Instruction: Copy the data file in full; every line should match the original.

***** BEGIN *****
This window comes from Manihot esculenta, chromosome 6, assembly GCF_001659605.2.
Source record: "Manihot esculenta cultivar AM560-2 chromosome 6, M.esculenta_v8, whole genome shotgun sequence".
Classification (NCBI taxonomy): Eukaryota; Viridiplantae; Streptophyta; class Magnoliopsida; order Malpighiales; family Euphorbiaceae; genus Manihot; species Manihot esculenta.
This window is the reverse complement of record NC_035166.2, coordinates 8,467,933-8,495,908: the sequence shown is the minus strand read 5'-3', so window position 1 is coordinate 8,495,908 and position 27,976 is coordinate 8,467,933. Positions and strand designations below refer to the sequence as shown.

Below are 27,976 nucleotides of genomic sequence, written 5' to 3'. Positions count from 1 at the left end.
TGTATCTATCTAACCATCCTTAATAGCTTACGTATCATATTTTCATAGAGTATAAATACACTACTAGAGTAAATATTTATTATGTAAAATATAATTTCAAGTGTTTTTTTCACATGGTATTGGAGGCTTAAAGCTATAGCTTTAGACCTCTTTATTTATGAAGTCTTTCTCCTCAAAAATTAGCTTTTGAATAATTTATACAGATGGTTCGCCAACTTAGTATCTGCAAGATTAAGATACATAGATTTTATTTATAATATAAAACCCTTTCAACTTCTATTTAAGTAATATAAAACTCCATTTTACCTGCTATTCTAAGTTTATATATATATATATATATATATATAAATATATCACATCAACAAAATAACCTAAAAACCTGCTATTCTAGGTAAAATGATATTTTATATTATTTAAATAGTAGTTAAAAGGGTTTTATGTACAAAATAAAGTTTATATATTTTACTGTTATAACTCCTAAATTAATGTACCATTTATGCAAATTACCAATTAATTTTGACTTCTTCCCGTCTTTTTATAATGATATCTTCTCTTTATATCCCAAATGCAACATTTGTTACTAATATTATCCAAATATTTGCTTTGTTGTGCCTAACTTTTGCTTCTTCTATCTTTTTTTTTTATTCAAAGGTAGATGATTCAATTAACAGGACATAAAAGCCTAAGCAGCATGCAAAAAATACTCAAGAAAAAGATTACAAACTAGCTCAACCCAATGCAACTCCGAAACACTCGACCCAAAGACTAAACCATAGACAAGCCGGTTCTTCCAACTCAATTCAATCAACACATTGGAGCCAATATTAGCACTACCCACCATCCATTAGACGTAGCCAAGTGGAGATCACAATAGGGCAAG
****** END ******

This window comes from Manihot esculenta, chromosome 6, assembly GCF_001659605.2.
Source record: "Manihot esculenta cultivar AM560-2 chromosome 6, M.esculenta_v8, whole genome shotgun sequence".
Classification (NCBI taxonomy): Eukaryota; Viridiplantae; Streptophyta; class Magnoliopsida; order Malpighiales; family Euphorbiaceae; genus Manihot; species Manihot esculenta.
This window is the reverse complement of record NC_035166.2, coordinates 8,467,933-8,495,908: the sequence shown is the minus strand read 5'-3', so window position 1 is coordinate 8,495,908 and position 27,976 is coordinate 8,467,933. Positions and strand designations below refer to the sequence as shown.

Below are 27,976 nucleotides of genomic sequence, written 5' to 3'. Positions count from 1 at the left end.
TGTATCTATCTAACCATCCTTAATAGCTTACGTATCATATTTTCATAGAGTATAAATACACTACTAGAGTAAATATTTATTATGTAAAATATAATTTCAAGTGTTTTTTTCACATGGTATTGGAGGCTTAAAGCTATAGCTTTAGACCTCTTTATTTATGAAGTCTTTCTCCTCAAAAATTAGCTTTTGAATAATTTATACAGATGGTTCGCCAACTTAGTATCTGCAAGATTAAGATACATAGATTTTATTTATAATATAAAACCCTTTCAACTTCTATTTAAGTAATATAAAACTCCATTTTACCTGCTATTCTAAGTTTATATATATATATATATATATATATAAATATATCACATCAACAAAATAACCTAAAAACCTGCTATTCTAGGTAAAATGATATTTTATATTATTTAAATAGTAGTTAAAAGGGTTTTATGTACAAAATAAAGTTTATATATTTTACTGTTATAACTCCTAAATTAATGTACCATTTATGCAAATTACCAATTAATTTTGACTTCTTCCCGTCTTTTTATAATGATATCTTCTCTTTATATCCCAAATGCAACATTTGTTACTAATATTATCCAAATATTTGCTTTGTTGTGCCTAACTTTTGCTTCTTCTATCTTTTTTTTTTATTCAAAGGTAGATGATTCAATTAACAGGACATAAAAGCCTAAGCAGCATGCAAAAAATACTCAAGAAAAAGATTACAAACTAGCTCAACCCAATGCAACTCCGAAACACTCGACCCAAAGACTAAACCATAGACAAGCCGGTTCTTCCAACTCAATTCAATCAACACATTGGAGCCAATATTAGCACTACCCACCATCCATTAGACGTAGCCAAGTGGAGATCACAATAGGGCAAG